Genesis doesn't feel comfortable in her own skin. The dark complexion of her skin makes her the target of taunts not only from kids at school but also from her own family. It has been a struggle for Genesis to cope with her father's verbal abuse and her grandmother's backward ideas about skin color, to the point where she has tried bleaching her skin. Not to mention her father's gambling habit, which threatens to evict her and her Mama from the house at every turn, destroying her sense of security and adding to her sense of self-loathing. But things aren't all bad as Genesis and her Mama move into a nice house bought by her Dad, who promises to be better. Soon, she begins attending a new school where she makes new friends and even finds a talent for singing. Yet Genesis often wonders if this change is for good and what will happen when they get evicted again?

Genesis Begins Again is the perfect middle-grade story about the pressures to fit in with a powerful message about colorism, belonging, self-love, and the power of friendship and music.



18. The Line Tender by Kate Allen

Lucy Everhart's mother, a marine biologist and shark expert passed away five years ago. Lucy, now twelve years old, lives with her father in a sleepy tourist town in Rockport, Massachusetts. In the summer, Lucy and her best friend, Fred, work on their summer assignment, a field guide that documents all living creatures they encounter along the beach. When Lucy finds out about the Great White shark caught in the harbor, it piques her interest as it reminds her of her mother's work. Suddenly another tragedy strikes and Lucy draws strength from her mother's research, determined to complete the research she left behind. Lucy's father, a local fisherman, and an elderly neighbor help Lucy with the research, and thanks to their unlikely bond, they might be able to overcome their grief and struggle with loss...simply by following the sharks.



19. Ghost by Jason Reynolds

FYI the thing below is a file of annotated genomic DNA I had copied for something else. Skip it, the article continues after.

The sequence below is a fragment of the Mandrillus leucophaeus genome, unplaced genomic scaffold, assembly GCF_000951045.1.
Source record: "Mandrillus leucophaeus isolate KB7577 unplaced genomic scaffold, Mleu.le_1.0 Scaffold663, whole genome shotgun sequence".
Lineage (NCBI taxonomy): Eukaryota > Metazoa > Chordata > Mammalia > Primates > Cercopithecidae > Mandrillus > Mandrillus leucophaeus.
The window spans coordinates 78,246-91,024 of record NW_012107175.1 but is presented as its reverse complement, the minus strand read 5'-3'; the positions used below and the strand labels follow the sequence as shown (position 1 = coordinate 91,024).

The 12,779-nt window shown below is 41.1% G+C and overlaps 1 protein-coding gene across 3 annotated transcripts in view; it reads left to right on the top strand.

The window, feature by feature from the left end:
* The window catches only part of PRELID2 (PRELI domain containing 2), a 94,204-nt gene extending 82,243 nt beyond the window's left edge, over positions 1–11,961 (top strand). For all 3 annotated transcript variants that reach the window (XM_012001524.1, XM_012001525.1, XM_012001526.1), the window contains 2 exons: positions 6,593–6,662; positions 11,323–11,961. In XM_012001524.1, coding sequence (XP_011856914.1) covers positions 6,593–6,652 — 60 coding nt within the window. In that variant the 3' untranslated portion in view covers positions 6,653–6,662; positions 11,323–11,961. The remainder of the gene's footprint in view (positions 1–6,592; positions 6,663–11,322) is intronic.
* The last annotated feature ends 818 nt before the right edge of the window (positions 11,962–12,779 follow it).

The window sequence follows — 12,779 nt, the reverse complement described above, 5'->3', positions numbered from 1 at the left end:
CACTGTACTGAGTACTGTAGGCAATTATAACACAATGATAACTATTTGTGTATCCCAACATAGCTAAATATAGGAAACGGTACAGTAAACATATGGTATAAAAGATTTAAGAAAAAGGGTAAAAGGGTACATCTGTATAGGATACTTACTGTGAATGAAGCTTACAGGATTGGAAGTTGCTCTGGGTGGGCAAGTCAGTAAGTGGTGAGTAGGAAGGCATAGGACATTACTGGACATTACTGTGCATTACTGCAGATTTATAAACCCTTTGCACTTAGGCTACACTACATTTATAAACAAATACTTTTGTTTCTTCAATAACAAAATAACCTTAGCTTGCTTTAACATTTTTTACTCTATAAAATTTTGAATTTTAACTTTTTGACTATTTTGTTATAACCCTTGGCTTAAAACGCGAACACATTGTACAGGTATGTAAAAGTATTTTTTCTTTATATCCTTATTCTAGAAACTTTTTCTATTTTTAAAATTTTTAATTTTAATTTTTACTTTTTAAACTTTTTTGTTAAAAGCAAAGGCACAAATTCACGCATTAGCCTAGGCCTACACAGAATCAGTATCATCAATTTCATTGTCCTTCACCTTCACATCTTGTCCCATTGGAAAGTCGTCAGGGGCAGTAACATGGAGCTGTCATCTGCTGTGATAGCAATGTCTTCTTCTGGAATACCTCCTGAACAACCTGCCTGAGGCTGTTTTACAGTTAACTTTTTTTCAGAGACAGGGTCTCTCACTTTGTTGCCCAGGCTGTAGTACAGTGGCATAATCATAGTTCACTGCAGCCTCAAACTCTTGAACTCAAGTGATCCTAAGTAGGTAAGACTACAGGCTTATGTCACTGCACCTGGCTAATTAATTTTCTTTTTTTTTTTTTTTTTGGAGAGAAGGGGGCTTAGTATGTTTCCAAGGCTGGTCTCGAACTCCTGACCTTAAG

The only thing Castle Crenshaw (a.k.a. Ghost) has ever known is running. He ran for the first time as a small boy--and it was for his life, as his father chased him and his mother with a loaded gun. Ghost, now older, uses his natural talent by joining the track team. Ghost is determined to be the fastest sprinter on his middle school team, but his past seems to be holding him back. Rather than simply a sports story, Ghost is a sensitive, realistic portrayal of a young person dealing with trauma, overcoming obstacles, and believing in oneself.


20. Nowhere Boy by Katherine Marsh

14-year-old Ahmed and his father flee Aleppo, Syria, after losing most of their family due to the bombing of their home. To make matters worse, Ahmed also loses his father during their perilous journey to Europe. Ahmed now finds himself all alone in Brussels, Belgium, and with no one to turn to and no one to trust, he loses hope. Then he meets an American boy named Max, who is homesick and lonely. While they both face struggles and uncertainties, they form an unlikely friendship that encourages them to be brave. Nowhere Boy is a touching story of hope, resilience, and friendship, which also promotes discussion about the difficulties refugees and immigrants face.


21. Whirligig by Paul Fleischman